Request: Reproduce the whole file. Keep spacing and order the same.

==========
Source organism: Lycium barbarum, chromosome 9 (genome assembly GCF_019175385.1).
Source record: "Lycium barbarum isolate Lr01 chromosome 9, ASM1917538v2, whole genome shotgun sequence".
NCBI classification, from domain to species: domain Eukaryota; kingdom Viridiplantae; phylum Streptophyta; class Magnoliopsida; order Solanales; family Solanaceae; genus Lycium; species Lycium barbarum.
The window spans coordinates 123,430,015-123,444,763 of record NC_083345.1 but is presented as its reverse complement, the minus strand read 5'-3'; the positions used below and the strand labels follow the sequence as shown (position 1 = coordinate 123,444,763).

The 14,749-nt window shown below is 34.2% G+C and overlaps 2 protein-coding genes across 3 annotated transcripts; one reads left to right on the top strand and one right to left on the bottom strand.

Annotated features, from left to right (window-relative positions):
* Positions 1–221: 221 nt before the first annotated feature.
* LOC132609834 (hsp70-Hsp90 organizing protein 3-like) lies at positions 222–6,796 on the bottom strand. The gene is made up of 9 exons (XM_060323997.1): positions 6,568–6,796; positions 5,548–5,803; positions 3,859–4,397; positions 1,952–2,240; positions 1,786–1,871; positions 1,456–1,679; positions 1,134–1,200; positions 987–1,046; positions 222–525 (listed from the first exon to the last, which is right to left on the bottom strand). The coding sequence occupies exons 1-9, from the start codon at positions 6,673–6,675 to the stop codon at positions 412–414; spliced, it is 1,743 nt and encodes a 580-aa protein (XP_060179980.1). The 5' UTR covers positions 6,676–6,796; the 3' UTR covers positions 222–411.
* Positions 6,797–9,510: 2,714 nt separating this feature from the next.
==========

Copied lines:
Source organism: Lycium barbarum, chromosome 9 (genome assembly GCF_019175385.1).
Source record: "Lycium barbarum isolate Lr01 chromosome 9, ASM1917538v2, whole genome shotgun sequence".
NCBI classification, from domain to species: domain Eukaryota; kingdom Viridiplantae; phylum Streptophyta; class Magnoliopsida; order Solanales; family Solanaceae; genus Lycium; species Lycium barbarum.
The window spans coordinates 123,430,015-123,444,763 of record NC_083345.1 but is presented as its reverse complement, the minus strand read 5'-3'; the positions used below and the strand labels follow the sequence as shown (position 1 = coordinate 123,444,763).

The 14,749-nt window shown below is 34.2% G+C and overlaps 2 protein-coding genes across 3 annotated transcripts; one reads left to right on the top strand and one right to left on the bottom strand.

Annotated features, from left to right (window-relative positions):
* Positions 1–221: 221 nt before the first annotated feature.
* LOC132609834 (hsp70-Hsp90 organizing protein 3-like) lies at positions 222–6,796 on the bottom strand. The gene is made up of 9 exons (XM_060323997.1): positions 6,568–6,796; positions 5,548–5,803; positions 3,859–4,397; positions 1,952–2,240; positions 1,786–1,871; positions 1,456–1,679; positions 1,134–1,200; positions 987–1,046; positions 222–525 (listed from the first exon to the last, which is right to left on the bottom strand). The coding sequence occupies exons 1-9, from the start codon at positions 6,673–6,675 to the stop codon at positions 412–414; spliced, it is 1,743 nt and encodes a 580-aa protein (XP_060179980.1). The 5' UTR covers positions 6,676–6,796; the 3' UTR covers positions 222–411.
* Positions 6,797–9,510: 2,714 nt separating this feature from the next.